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Sir Augustus Gregory
StateLibQld 1 51876 Sir Augustus Gregory.jpg
Augustus Charles Gregory, c. 1903
Member of the Queensland Legislative Council
In office
10 November 1882 – 25 June 1905
Personal details
Augustus Charles Gregory

(1819-08-01)1 August 1819
Farnsfield, Nottinghamshire, England
Died 25 June 1905(1905-06-25) (aged 85)
Brisbane, Queensland, Australia
Resting place Toowong Cemetery
Nationality English Australian
Relations Joshua Gregory (father), Francis Thomas Gregory (brother)
Occupation Surveyor
Known for Exploration of Australia
Surveyor General of Queensland

Sir Augustus Charles Gregory KCMG FRSGS (1 August 1819 – 25 June 1905) was an English-born Australian explorer and surveyor. Between 1846 and 1858 he undertook four major expeditions. He was the first Surveyor-General of Queensland. He was appointed a lifetime Member of the Queensland Legislative Council.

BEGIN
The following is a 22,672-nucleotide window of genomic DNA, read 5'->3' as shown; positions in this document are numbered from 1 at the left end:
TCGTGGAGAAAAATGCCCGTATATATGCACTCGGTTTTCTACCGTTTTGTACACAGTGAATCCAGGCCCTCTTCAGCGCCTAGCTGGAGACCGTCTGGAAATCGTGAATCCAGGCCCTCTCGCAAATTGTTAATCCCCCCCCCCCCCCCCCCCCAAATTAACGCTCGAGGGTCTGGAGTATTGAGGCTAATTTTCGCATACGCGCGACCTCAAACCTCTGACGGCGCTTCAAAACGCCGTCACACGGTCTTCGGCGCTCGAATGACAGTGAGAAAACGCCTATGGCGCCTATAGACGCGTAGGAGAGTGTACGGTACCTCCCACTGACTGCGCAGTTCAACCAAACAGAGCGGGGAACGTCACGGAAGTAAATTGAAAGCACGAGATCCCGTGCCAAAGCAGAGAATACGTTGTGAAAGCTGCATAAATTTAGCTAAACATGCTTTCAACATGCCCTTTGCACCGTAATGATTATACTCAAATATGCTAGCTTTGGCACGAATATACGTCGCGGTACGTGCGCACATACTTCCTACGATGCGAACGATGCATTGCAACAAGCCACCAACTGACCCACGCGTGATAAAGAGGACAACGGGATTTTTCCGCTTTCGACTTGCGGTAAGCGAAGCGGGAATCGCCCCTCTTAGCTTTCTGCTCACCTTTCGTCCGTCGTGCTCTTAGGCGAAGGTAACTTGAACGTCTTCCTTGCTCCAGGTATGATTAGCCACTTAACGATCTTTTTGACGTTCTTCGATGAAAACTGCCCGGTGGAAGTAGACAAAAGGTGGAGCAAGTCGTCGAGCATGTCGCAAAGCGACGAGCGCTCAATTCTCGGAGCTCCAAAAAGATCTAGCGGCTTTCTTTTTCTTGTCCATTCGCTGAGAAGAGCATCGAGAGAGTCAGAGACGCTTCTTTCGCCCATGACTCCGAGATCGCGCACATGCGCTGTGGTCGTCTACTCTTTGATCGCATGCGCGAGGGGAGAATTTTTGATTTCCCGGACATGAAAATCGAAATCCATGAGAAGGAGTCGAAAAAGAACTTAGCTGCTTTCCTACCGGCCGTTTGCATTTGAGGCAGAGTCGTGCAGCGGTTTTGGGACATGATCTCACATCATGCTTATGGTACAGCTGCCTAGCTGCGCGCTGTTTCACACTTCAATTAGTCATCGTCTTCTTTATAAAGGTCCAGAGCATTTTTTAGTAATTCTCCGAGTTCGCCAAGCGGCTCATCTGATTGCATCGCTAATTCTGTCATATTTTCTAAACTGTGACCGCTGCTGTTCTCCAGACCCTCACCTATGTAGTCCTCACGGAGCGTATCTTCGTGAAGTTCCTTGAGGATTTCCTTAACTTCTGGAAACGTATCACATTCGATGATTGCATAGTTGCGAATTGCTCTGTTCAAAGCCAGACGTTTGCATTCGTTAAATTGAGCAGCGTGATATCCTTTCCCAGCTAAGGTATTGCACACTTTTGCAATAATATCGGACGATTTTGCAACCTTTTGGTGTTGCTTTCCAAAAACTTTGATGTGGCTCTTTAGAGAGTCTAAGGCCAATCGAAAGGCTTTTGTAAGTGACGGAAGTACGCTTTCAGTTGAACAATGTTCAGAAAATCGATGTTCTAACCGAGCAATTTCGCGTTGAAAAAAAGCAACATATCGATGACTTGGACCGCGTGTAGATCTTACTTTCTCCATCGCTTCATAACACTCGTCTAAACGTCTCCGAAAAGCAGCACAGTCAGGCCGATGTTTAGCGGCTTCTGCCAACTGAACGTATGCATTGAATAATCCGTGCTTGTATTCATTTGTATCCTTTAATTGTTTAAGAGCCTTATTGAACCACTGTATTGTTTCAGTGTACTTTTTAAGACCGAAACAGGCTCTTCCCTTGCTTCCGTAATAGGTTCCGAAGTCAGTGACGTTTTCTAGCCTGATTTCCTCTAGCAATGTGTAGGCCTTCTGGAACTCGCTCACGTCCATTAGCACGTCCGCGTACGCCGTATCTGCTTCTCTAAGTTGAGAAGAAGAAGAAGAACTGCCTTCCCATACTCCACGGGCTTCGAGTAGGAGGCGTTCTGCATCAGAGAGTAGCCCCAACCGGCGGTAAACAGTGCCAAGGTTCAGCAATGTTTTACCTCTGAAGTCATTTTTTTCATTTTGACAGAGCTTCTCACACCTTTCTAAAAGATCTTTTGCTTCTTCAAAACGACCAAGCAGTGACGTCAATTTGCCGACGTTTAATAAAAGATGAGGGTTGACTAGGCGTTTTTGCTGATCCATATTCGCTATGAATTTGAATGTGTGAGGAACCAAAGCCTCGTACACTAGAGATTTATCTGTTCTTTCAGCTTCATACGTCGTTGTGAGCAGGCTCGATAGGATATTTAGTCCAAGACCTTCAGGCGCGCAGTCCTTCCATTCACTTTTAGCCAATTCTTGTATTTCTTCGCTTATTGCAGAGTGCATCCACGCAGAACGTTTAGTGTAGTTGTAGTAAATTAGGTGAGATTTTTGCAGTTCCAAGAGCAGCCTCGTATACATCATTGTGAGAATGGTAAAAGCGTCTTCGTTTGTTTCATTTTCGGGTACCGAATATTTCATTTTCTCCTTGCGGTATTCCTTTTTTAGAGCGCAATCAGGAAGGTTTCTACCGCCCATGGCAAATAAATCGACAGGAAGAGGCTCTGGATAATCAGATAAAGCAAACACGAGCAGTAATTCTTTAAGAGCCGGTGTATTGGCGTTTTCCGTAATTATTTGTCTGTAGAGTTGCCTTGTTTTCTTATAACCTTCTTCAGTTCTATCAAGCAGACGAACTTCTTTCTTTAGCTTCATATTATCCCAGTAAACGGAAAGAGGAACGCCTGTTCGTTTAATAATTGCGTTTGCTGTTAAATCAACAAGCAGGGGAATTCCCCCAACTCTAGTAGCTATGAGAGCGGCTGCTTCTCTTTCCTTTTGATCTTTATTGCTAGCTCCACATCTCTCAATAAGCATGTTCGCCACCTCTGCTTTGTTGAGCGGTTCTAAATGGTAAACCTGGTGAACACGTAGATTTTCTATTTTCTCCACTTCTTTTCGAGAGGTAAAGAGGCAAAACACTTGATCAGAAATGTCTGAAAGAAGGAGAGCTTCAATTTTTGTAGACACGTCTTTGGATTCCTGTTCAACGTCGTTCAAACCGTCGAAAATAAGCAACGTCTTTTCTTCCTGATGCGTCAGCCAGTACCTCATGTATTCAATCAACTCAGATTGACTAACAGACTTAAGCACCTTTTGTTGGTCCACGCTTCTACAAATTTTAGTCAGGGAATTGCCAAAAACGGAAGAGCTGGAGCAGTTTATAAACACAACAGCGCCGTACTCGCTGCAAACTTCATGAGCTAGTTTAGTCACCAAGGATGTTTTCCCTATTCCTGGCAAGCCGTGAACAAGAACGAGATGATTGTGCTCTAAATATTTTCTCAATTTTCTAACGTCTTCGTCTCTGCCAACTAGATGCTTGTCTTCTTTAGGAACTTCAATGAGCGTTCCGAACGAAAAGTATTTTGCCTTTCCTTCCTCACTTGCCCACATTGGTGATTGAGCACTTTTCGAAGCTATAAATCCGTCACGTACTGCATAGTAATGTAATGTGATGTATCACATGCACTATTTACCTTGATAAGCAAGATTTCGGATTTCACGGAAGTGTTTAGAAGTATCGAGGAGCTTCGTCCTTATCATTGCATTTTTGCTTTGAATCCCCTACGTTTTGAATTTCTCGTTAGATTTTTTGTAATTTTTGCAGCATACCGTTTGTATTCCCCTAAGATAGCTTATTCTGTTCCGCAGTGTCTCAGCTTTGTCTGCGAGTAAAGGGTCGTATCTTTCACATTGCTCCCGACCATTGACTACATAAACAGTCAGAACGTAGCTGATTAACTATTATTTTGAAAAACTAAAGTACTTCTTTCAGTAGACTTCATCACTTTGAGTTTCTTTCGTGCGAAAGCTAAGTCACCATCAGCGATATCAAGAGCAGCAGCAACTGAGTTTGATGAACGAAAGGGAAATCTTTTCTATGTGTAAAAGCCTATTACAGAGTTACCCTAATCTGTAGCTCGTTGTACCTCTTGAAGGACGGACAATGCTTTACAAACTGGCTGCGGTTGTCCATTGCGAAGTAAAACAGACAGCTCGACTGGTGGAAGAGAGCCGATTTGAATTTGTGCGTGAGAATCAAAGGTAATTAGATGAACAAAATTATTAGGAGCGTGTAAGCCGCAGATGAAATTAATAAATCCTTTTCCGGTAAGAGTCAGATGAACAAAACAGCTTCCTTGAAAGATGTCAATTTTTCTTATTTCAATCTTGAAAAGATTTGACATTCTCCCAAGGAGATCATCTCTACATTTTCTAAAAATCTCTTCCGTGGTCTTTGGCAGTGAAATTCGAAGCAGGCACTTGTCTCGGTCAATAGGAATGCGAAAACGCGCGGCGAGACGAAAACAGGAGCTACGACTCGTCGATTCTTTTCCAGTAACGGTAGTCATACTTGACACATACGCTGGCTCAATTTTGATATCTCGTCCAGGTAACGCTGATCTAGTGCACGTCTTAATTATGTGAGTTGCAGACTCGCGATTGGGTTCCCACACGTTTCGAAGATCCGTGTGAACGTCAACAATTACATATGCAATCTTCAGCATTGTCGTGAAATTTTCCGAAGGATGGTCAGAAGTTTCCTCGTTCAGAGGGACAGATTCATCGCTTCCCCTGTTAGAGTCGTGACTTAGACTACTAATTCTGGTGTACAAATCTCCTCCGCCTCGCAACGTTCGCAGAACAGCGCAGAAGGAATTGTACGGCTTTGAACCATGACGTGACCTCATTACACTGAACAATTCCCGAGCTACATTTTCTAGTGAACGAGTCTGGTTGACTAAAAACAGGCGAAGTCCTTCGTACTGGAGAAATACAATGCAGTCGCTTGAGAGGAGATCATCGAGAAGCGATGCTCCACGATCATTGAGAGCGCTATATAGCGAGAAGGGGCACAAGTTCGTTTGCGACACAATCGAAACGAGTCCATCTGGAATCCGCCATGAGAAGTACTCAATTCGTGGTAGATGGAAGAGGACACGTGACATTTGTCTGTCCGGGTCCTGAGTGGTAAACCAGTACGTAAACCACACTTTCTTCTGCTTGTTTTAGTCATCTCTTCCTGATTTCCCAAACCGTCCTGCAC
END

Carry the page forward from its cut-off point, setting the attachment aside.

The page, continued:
Early years

Augustus Charles Gregory was born at Farnsfield, Nottingham, England. He was the second of five brothers born to Joshua Gregory and Frances Churchman. Among his brothers were Francis Thomas Gregory, who also became a noted explorer.

  1. Joshua William Gregory, born 1815, died 20 September 1850 aged 35.
  2. Augustus Charles Gregory, born 1 August 1819, died 1905 aged 86
  3. Francis (Frank) Thomas Gregory, born 1821.
  4. Henry Churcham Gregory, born 1823, died London 29 July 1903 aged 79 years
  5. Charles Frederick Gregory, born 1825.

A. C. Gregory was educated privately by tutors and later by his mother. In 1829, the family emigrated to Western Australia on board the Lotus, arriving at the Swan River Colony only four months after its establishment.

The Gregory family were initially granted land on the left bank of the Swan River, but the soil was poor, and they later obtained two further grants, one at Maylands and another in the Upper Swan district. For much of the 1830s, Augustus took jobs to supplement the family's income. For a while he worked for a chemist, and later in partnership with his brother Joshua William as a contract surveyor. In December 1841, he joined the Government Survey Office.


AC Gregory Map of Exploration
Augustus Gregory – Australian exploration routes
Gregory Tree